The Great Bikening

I’ve mentioned it on Twitter a few times, but I purchased a used bicycle about two weeks ago. My reasoning for this decision was because I’d cancelled my boxing gym membership and I needed something to provide a measure of physical activity. I’d loved boxing, but after moving five miles in the wrong direction, suddenly a 30 minute drive just to get to the gym didn’t seem so appealing. Not to mention, I’m trying to get financially squared away and a $45 monthly gym membership just didn’t fit with that goal, especially after I’d picked up a poor attendance habit and was only going about once a week (I’d been hitting the gym three times a week when I first started).

I’d been reading on a few blogs (Mr. Money Mustache and the Art of Manliness) about how rewarding it is to commute to work via bicycle. I checked the distance between home and work on Google maps and discovered it’s just a hair under 10 miles one-way. Shit, I thought to myself. That’s doable. Yeah, I could do that.

The math worked out. Google estimated the time at 50 minutes. My normal commute right now via motorcycle is about 25 minutes. But since I was already spending two hours on fitness when I went to the gym (and only getting one hour of actual exercise out of it), this scheme would allow me to spend my time more effectively since I was turning commute time into exercise time!

So I went out and purchased a used bike. It took a few tries; I looked into BICAS first but they didn’t have anything comfortable for my height. Bookman’s Sport Exchange had a very reasonably priced, very stylish looking green bike that I fell in love with after one test ride.

I rode it home. It was about five miles. I nearly died of exhaustion.

I recall lying on the carpet, gasping like a fish and wondering two things: first, how the hell was I going to do twenty miles a day and second, how had I let myself get this out of shape?

Because I used to bike a lot as a kid. And as a kid, I was able to go on my bike forever. It isn’t until you revisit things in adulthood that you loved in childhood that you realize how much slower and heavier adult bodies are if you don’t keep them in working order.

After that humbling experience, I spent a week building up my stamina. I took a long ride to get some miles under my belt. I tested the commute itself on a day off, reasoning that if I collapsed in a heap on the road somewhere, at least I wouldn’t have to call in.

The commute itself is lovely. I’m really lucky. Around 7 miles of it are on a dedicated, bike-only path that runs the length of a dry river, because in Tucson, rivers don’t need to have water in them to be considered rivers. Even the few miles I do spend on the streets are mostly well designed with generous bike lanes. I only hit three stop lights in ten miles. It’s amazing.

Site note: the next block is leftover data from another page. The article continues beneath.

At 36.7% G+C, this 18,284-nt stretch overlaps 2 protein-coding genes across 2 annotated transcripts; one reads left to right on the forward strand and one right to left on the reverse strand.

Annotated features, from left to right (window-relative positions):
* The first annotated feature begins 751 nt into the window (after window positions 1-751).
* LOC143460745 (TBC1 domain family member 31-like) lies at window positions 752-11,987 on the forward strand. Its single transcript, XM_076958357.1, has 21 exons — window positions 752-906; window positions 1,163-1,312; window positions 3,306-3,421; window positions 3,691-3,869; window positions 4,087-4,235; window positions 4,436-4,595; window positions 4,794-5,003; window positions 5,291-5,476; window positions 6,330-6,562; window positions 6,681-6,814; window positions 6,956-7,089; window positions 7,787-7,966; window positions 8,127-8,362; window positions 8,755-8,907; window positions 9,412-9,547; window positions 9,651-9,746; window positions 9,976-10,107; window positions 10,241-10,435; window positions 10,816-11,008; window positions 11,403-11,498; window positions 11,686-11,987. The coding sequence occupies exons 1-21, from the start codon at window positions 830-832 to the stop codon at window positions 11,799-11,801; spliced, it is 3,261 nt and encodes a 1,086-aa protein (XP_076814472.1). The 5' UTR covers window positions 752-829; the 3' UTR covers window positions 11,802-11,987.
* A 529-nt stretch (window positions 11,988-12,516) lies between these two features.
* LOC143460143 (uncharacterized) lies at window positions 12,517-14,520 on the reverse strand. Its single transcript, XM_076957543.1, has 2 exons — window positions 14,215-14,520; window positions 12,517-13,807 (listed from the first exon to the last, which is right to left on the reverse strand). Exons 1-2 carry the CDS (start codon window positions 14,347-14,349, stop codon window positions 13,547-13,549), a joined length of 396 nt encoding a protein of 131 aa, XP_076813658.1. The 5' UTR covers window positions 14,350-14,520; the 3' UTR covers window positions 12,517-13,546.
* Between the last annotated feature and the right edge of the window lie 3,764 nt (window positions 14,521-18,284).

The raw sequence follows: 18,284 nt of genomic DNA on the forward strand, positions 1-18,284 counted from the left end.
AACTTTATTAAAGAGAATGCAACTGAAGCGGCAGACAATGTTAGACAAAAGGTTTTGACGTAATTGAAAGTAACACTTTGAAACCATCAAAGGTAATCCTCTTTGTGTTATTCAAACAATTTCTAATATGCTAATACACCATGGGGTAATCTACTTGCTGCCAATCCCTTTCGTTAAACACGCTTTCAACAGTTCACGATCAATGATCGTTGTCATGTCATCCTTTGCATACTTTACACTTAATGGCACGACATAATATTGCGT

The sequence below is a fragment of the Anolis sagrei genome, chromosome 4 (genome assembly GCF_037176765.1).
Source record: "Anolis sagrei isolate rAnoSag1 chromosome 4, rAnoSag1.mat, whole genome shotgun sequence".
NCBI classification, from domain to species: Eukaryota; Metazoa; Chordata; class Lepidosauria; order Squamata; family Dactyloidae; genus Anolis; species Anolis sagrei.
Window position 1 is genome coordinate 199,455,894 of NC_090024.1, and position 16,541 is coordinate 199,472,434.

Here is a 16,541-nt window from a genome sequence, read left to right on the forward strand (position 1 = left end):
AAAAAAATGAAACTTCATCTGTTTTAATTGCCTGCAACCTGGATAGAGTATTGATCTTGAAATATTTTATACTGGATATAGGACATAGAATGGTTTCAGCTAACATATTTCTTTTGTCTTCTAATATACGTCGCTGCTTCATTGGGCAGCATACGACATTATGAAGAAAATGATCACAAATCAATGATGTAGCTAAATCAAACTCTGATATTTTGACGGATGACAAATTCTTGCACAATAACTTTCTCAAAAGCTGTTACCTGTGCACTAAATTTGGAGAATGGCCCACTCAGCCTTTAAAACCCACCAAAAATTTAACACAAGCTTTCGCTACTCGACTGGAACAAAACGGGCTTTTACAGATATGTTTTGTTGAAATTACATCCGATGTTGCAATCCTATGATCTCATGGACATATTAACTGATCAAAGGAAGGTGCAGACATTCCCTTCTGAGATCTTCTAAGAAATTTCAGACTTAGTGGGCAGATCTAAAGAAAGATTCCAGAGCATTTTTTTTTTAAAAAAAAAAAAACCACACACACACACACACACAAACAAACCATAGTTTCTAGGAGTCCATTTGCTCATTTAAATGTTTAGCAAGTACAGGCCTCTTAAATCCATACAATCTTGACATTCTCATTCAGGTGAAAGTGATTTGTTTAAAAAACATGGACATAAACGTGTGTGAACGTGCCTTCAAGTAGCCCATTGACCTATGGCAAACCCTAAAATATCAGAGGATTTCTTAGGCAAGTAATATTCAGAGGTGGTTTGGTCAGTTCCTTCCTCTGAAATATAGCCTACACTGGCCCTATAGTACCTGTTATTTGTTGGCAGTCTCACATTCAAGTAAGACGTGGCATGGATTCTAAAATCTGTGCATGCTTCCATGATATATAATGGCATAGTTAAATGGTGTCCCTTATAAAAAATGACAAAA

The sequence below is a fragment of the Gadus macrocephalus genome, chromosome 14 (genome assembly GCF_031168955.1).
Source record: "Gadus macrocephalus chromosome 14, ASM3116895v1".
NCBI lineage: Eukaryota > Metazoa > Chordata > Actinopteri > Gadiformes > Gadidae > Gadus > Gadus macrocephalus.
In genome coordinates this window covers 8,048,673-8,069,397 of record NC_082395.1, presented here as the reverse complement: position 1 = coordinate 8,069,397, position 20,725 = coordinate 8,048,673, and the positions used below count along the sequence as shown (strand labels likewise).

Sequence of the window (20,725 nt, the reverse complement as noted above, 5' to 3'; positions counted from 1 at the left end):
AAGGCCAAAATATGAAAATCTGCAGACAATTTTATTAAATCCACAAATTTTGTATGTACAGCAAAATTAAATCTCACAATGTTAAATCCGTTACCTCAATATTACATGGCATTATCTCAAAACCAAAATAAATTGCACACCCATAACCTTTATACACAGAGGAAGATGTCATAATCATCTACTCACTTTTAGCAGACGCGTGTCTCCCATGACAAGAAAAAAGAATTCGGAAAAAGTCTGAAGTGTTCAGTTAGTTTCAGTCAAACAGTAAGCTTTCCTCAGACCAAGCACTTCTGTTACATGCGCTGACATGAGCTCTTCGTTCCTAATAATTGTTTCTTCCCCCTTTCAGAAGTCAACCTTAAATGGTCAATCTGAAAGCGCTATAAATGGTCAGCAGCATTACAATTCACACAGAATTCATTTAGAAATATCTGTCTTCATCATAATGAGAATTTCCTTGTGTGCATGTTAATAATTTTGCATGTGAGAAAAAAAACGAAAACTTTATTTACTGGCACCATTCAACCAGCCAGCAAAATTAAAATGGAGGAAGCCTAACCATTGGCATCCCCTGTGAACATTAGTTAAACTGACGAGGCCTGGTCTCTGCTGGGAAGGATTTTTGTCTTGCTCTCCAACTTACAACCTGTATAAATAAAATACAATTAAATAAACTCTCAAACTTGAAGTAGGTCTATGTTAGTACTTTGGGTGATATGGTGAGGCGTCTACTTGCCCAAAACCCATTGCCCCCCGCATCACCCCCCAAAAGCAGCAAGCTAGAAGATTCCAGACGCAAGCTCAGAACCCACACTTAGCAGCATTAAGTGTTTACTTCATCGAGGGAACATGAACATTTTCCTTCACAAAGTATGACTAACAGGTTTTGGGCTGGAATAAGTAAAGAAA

Today is my second day biking to work. I make sure to give myself an hour and a half, even though the commute itself is just about an hour. I have accepted the fact that I’m basically the slowest person on the entire bike trail. Senior citizens zip by me at roughly 1 million miles per hour and politely do choose not to mock me.

But I’m getting better. I’ve improved my commute time by almost ten minutes from the first time I rode it until today. I didn’t need to stop and catch my breath at any point.

I still feel bad when I see how much faster everyone else is. But it makes me really happy to feel the improvements already. I’m getting better. I don’t think I’ll ever be as fast as the senior citizens on their carbon-fiber super bikes, but you know what? That’s okay. Because I’m doing this for me. I’m getting healthier again. I like that.

Science Is Agnostic When It Comes To Coffee

I understand that reading an article on the Daily Mail means I’m not reading a premier scholarly journal. In fact, I’m prepared to say that I’m probably not even reading facts half the time with this rag. However, I didn’t know it was going to be a Daily Mail article when I clicked the link through Fark and the headline sounded interesting, so I read it anyway. The headline in question is basically that coffee is bad for you and doesn’t really work.

Okay, fine, I understand that it might be bad. Almost everything that’s enjoyable is usually bad for us in some way; life is awesome like that. However, this is why reading an article about health is prone to driving one insane. From the coffee article:

The study, published in the Journal of Agriculture and Food Chemistry, showed that when mice were given high amounts of this compound, the equivalent of drinking five or six cups a day, their bodies struggled to control blood sugar and they developed insulin resistance. They were also less likely to lose weight.

Well, that doesn’t sound good! It sounds like I should stop drinking coffee. But wait. From the same damn article, indeed, the very next paragraph:

However, other research has shown that regular coffee and tea intake reduces the risk of stroke and heart disease, as well as neurodegenerative diseases such as Parkinson’s.

Indeed, one large study undertaken by Harvard researchers, and published last year in the journal Circulation, suggested that moderate coffee intake (four cups a day) reduced the risk of heart failure.

Well, shit, I don’t want to have a neurodegenerative disease, either! So now I should drink coffee? The article doesn’t tell us and instead merely notes that research is “conflicted.” Which is it? Tell me what I’m supposed to be doing, science!

I guess I’ll see for myself in forty years or so which study was correct. Can’t wait to find that out.